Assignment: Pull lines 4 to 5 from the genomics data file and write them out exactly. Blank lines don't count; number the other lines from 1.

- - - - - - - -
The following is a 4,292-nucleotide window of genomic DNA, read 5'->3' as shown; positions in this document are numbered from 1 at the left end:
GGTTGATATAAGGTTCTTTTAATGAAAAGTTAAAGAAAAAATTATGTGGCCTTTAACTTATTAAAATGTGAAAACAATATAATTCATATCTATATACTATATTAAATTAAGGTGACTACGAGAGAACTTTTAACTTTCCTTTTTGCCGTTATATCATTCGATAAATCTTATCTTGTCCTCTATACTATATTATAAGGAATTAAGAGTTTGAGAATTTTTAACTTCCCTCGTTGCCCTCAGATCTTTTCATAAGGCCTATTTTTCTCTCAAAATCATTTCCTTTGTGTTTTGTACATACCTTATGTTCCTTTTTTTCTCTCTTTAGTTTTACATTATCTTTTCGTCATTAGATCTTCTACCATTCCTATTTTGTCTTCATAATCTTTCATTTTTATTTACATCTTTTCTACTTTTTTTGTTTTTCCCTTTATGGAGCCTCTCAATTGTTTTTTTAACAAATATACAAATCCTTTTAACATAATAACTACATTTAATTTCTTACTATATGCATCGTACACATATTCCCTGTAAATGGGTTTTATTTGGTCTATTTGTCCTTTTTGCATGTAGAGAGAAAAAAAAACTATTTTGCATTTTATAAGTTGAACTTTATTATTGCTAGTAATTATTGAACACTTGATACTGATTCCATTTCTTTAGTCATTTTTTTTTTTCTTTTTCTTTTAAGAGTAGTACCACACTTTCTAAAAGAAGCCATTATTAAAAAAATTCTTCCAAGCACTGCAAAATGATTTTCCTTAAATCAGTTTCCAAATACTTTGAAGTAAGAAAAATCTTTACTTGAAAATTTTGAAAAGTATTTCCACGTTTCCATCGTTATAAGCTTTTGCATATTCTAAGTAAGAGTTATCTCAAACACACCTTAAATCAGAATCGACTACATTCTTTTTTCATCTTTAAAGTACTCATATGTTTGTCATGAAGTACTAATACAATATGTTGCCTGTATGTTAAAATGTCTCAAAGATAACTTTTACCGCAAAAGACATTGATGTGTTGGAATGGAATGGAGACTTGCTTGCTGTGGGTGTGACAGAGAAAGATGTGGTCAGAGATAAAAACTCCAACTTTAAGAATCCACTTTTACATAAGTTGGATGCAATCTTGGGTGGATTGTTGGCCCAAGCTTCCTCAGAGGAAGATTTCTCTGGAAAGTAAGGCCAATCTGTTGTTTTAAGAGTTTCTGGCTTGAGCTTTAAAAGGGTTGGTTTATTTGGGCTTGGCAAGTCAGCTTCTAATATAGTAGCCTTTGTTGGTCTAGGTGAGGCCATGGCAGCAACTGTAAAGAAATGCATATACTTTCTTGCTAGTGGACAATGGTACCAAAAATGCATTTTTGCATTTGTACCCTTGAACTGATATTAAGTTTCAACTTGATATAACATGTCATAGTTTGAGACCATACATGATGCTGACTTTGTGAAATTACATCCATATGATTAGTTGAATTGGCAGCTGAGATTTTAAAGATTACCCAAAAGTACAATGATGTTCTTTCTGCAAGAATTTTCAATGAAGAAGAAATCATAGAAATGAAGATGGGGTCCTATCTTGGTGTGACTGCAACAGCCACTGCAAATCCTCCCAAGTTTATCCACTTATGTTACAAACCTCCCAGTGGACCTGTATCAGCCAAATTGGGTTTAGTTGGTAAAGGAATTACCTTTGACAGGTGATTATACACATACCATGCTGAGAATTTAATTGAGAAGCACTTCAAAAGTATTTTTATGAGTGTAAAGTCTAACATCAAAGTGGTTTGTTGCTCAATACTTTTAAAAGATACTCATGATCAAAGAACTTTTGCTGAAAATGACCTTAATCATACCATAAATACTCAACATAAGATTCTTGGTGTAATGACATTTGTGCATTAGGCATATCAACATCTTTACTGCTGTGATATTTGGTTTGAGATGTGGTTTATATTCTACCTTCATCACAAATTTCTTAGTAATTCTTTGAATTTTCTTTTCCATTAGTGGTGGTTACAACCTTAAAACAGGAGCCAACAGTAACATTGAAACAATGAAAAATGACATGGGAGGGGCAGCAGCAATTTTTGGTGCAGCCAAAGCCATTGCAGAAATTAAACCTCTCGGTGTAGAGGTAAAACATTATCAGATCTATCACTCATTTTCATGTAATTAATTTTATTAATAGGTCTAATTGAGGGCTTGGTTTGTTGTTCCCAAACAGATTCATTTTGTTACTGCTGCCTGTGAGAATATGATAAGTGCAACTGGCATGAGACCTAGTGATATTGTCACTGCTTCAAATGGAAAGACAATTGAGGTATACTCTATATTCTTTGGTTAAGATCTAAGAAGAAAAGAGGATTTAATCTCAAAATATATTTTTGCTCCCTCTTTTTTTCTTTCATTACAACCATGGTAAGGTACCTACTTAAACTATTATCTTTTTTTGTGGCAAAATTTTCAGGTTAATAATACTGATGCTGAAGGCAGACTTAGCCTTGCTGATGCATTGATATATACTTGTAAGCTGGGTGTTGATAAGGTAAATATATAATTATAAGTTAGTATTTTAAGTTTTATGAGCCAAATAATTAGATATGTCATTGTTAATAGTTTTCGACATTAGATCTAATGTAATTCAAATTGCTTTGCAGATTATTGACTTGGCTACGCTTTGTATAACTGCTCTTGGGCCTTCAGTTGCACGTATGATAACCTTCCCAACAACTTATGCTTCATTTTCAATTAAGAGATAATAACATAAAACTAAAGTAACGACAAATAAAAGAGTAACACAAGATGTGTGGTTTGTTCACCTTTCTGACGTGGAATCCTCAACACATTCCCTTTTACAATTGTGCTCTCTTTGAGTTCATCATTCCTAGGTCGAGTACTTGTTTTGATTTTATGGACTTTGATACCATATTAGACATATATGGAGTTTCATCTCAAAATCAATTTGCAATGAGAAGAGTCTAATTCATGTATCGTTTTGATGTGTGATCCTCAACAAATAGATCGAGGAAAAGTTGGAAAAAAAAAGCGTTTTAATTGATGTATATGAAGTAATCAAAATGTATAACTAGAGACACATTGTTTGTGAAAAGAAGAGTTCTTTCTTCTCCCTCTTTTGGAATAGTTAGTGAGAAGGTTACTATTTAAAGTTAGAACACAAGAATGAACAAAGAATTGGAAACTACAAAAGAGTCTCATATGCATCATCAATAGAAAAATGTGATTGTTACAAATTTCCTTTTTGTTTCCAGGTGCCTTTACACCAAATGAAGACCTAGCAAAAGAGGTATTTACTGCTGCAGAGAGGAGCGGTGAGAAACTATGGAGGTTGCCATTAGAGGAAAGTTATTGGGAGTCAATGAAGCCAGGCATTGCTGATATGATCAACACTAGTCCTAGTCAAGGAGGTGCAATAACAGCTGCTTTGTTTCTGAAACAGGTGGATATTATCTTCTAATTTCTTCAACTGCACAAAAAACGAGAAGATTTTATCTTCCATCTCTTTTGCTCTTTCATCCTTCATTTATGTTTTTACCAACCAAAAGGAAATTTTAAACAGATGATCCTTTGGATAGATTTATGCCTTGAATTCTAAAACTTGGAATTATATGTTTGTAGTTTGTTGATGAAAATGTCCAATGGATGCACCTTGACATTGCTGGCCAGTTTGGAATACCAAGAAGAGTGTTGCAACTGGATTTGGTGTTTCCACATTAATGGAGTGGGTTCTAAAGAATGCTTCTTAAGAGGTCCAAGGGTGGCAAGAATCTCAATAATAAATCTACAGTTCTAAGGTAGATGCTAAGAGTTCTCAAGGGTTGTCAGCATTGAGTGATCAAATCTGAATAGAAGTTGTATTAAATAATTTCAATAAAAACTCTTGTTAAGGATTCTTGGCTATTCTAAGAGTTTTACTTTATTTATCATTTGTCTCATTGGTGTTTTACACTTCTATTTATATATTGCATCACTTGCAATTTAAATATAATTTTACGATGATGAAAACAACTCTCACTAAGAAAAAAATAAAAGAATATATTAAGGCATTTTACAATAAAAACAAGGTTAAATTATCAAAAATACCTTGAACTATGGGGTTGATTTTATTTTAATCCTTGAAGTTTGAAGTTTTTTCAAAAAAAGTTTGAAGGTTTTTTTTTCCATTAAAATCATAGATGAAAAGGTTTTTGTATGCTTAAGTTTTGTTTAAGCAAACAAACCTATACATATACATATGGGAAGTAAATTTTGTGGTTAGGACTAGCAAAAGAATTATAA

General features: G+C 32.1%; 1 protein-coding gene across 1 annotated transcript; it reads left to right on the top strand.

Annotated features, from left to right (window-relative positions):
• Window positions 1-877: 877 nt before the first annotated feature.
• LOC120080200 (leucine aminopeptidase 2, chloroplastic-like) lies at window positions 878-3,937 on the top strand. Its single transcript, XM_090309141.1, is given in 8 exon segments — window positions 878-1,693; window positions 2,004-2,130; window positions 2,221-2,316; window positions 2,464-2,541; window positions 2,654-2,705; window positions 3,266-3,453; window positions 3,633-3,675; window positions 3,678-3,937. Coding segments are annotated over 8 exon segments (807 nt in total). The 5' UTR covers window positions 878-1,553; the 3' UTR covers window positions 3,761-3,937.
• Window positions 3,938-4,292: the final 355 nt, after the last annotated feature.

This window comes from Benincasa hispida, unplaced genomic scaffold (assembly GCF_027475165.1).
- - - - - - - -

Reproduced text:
Annotated features, from left to right (window-relative positions):
• Window positions 1-877: 877 nt before the first annotated feature.